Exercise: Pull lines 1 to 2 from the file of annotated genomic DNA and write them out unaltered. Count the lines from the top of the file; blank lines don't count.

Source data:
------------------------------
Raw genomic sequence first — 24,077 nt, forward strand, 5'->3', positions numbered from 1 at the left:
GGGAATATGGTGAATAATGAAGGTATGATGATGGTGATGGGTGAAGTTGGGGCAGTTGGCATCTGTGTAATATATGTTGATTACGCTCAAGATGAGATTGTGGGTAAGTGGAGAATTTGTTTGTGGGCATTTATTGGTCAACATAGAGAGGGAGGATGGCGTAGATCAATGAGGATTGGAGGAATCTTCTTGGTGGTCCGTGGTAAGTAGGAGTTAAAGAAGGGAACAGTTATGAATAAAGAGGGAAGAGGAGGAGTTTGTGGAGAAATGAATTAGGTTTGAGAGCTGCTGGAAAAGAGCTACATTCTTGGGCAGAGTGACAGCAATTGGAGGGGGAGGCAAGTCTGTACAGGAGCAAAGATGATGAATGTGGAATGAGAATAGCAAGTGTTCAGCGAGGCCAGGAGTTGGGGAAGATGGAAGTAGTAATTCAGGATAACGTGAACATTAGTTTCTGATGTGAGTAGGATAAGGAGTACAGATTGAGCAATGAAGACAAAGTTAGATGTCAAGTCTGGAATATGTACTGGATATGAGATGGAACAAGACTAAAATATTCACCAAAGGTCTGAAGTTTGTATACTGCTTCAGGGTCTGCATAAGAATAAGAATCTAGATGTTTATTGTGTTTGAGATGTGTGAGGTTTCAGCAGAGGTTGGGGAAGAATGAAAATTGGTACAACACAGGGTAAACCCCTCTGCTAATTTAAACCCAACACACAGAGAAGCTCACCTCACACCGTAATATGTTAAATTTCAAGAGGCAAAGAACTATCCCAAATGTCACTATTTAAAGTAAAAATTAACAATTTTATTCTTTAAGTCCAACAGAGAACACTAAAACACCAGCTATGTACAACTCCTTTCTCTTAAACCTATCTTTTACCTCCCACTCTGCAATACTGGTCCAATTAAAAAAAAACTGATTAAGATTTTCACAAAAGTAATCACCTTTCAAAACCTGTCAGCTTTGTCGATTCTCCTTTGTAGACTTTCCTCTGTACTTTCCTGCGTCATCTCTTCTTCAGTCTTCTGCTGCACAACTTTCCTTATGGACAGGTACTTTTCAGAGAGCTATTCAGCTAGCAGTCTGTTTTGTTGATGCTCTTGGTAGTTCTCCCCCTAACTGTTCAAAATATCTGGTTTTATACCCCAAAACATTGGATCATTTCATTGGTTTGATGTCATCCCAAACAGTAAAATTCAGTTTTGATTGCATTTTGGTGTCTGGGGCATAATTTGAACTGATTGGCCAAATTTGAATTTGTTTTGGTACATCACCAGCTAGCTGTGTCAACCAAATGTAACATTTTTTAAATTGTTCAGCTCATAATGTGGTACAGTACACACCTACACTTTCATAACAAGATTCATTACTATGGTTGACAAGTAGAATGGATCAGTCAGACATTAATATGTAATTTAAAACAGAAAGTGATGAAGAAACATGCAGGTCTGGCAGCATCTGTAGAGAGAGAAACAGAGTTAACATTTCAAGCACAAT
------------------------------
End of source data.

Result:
Raw genomic sequence first — 24,077 nt, forward strand, 5'->3', positions numbered from 1 at the left:
GGGAATATGGTGAATAATGAAGGTATGATGATGGTGATGGGTGAAGTTGGGGCAGTTGGCATCTGTGTAATATATGTTGATTACGCTCAAGATGAGATTGTGGGTAAGTGGAGAATTTGTTTGTGGGCATTTATTGGTCAACATAGAGAGGGAGGATGGCGTAGATCAATGAGGATTGGAGGAATCTTCTTGGTGGTCCGTGGTAAGTAGGAGTTAAAGAAGGGAACAGTTATGAATAAAGAGGGAAGAGGAGGAGTTTGTGGAGAAATGAATTAGGTTTGAGAGCTGCTGGAAAAGAGCTACATTCTTGGGCAGAGTGACAGCAATTGGAGGGGGAGGCAAGTCTGTACAGGAGCAAAGATGATGAATGTGGAATGAGAATAGCAAGTGTTCAGCGAGGCCAGGAGTTGGGGAAGATGGAAGTAGTAATTCAGGATAACGTGAACATTAGTTTCTGATGTGAGTAGGATAAGGAGTACAGATTGAGCAATGAAGACAAAGTTAGATGTCAAGTCTGGAATATGTACTGGATATGAGATGGAACAAGACTAAAATATTCACCAAAGGTCTGAAGTTTGTATACTGCTTCAGGGTCTGCATAAGAATAAGAATCTAGATGTTTATTGTGTTTGAGATGTGTGAGGTTTCAGCAGAGGTTGGGGAAGAATGAAAATTGGTACAACACAGGGTAAACCCCTCTGCTAATTTAAACCCAACACACAGAGAAGCTCACCTCACACCGTAATATGTTAAATTTCAAGAGGCAAAGAACTATCCCAAATGTCACTATTTAAAGTAAAAATTAACAATTTTATTCTTTAAGTCCAACAGAGAACACTAAAACACCAGCTATGTACAACTCCTTTCTCTTAAACCTATCTTTTACCTCCCACTCTGCAATACTGGTCCAATTAAAAAAAAACTGATTAAGATTTTCACAAAAGTAATCACCTTTCAAAACCTGTCAGCTTTGTCGATTCTCCTTTGTAGACTTTCCTCTGTACTTTCCTGCGTCATCTCTTCTTCAGTCTTCTGCTGCACAACTTTCCTTATGGACAGGTACTTTTCAGAGAGCTATTCAGCTAGCAGTCTGTTTTGTTGATGCTCTTGGTAGTTCTCCCCCTAACTGTTCAAAATATCTGGTTTTATACCCCAAAACATTGGATCATTTCATTGGTTTGATGTCATCCCAAACAGTAAAATTCAGTTTTGATTGCATTTTGGTGTCTGGGGCATAATTTGAACTGATTGGCCAAATTTGAATTTGTTTTGGTACATCACCAGCTAGCTGTGTCAACCAAATGTAACATTTTTTAAATTGTTCAGCTCATAATGTGGTACAGTACACACCTACACTTTCATAACAAGATTCATTACTATGGTTGACAAGTAGAATGGATCAGTCAGACATTAATATGTAATTTAAAACAGAAAGTGATGAAGAAACATGCAGGTCTGGCAGCATCTGTAGAGAGAGAAACAGAGTTAACATTTCAAGCACAAT